One of the key tools in the beginning was read-alouds and audio books. My oldest son’s comprehension level was always above his reading level so audio books allowed him to enjoy the books that interested him. They also help him practice translating words into the pictures in his head (this is a key skill for right-brained kids–Remember, they see pictures in their heads so they have to not only be able to read the word, but also translate it into a picture. My oldest son used to tell me that he could see the pictures more easily if he listened to a book–as he read more, he got better at doing this while reading as well). There are so many great things about audio books and they *very* much “count” as reading practice/instruction, etc. My oldest son still devours audio books and listens to them every night before bed (while he is falling asleep, after he finishes reading before bed…LOL!)
Third, it’s a model for incidental teaching many subjects. Grammar and writing are modeled by being able to hear how good grammar and writing sounds. By being able to hear reading with inflection, we show that good writing draws a person into another world. One’s vocabulary naturally increases as diverse exposure to words are absorbed. I have no doubt that my oldest gifted artist son picked up all he needed for grammar, writing, comprehension, and vocabulary from read-aloud times.
My builder son, however, didn’t gain a lot of these benefits because he avoided joining our read-aloud times due to his weak auditory input and processing. His overall language deficits due to living with high functioning autism also impacted his ability to gain from listening to read-alouds at a younger age. His benefits with reading came later. In middle school, he was trying to build up his vocabulary with a separate resource. Although it was easy for him to memorize the various vocabulary words because of the good matching resource, it was difficult for him to integrate it into his daily life. It was also difficult for that method to positively impact his overall comprehension. It suddenly occurred to me that he reads at the level of his current vocabulary, and the only way to increase his language level was through reading books that pressed him slightly over his current language ability. In high school, that’s what he did to more effectively increase his overall vocabulary and comprehension.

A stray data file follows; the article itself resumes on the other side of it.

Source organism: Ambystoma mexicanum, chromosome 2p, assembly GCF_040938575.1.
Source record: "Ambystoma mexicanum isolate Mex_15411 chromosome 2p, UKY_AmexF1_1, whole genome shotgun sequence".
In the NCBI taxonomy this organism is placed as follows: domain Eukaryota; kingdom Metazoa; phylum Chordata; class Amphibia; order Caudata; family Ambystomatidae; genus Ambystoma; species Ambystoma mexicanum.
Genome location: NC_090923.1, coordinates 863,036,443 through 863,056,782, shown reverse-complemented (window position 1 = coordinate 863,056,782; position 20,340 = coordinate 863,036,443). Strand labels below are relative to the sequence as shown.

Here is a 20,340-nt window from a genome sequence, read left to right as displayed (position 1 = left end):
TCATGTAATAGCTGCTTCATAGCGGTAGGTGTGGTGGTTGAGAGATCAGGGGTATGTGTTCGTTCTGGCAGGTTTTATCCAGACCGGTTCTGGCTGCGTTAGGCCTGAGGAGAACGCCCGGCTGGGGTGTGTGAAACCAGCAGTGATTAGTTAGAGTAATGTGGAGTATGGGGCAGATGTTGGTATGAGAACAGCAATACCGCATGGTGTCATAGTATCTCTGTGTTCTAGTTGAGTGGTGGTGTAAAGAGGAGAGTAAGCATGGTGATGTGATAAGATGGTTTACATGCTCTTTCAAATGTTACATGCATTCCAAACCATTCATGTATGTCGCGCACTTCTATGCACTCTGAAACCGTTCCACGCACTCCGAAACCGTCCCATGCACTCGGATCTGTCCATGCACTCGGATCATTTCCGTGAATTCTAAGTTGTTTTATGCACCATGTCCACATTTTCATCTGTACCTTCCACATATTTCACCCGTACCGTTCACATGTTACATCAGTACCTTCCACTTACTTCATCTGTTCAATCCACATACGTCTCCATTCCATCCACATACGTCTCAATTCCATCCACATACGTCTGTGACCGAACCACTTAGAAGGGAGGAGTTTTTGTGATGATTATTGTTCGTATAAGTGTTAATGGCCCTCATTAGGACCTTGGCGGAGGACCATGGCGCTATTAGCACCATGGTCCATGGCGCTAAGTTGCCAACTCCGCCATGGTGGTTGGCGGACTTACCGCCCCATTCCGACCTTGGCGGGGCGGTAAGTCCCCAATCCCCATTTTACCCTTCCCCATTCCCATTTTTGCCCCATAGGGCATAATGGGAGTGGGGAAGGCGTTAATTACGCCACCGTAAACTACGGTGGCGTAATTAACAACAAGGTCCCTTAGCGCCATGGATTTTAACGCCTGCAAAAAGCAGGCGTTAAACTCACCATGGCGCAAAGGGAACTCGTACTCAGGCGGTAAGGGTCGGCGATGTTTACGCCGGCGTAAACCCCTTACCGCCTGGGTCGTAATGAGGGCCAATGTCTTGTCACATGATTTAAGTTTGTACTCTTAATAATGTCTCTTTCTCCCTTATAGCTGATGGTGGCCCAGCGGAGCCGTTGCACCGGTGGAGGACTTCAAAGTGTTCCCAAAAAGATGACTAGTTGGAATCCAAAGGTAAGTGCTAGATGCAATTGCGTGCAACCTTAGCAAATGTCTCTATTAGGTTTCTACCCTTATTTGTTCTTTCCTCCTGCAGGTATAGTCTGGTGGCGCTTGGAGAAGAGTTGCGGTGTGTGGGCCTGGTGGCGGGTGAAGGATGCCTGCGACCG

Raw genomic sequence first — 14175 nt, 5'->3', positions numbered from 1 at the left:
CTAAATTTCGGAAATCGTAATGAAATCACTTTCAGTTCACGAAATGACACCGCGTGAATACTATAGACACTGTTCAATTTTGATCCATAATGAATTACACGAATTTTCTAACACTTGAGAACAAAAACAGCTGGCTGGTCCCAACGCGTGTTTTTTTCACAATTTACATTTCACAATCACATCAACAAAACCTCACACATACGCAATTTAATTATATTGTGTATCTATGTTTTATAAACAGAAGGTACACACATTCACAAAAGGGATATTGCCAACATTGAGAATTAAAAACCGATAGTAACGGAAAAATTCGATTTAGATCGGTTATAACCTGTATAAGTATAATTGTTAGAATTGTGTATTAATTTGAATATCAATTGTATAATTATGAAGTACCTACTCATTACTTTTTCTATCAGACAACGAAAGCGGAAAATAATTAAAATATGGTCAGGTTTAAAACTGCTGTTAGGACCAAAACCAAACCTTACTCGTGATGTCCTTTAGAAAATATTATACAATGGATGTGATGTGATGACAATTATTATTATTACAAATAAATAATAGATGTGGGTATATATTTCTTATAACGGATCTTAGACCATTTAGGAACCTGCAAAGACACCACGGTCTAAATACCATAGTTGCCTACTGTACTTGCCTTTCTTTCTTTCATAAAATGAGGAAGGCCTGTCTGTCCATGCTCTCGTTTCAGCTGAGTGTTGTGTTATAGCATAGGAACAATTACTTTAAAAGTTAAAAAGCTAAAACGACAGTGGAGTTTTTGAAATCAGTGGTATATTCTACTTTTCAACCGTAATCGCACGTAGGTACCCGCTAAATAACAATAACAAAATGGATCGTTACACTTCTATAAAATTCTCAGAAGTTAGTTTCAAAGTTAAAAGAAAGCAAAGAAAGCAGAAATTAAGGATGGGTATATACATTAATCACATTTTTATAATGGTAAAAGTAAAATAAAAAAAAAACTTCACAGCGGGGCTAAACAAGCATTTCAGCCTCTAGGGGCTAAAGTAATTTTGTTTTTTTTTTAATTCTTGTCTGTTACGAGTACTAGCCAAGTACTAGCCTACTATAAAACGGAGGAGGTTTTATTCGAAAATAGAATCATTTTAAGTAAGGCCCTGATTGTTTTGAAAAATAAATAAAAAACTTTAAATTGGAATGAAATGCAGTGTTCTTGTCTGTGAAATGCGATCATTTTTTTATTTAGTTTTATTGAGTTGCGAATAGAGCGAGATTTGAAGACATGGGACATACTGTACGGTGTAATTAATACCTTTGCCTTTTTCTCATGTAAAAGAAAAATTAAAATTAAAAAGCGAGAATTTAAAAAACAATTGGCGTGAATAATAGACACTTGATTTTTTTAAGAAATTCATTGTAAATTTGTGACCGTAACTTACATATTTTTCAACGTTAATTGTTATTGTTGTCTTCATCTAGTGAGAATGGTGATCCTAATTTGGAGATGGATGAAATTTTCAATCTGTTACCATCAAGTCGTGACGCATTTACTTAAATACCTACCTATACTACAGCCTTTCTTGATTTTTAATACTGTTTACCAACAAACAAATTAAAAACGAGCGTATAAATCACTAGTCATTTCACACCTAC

Linda, from my Homeschooling Creatively list, shared the benefits her children gained from read-aloud time:
In my experience (I read aloud to my kids until they were 14 and almost 16), being read aloud to by an adult (or any good reader) has some huge advantages over just reading silently to themselves, when kids are younger.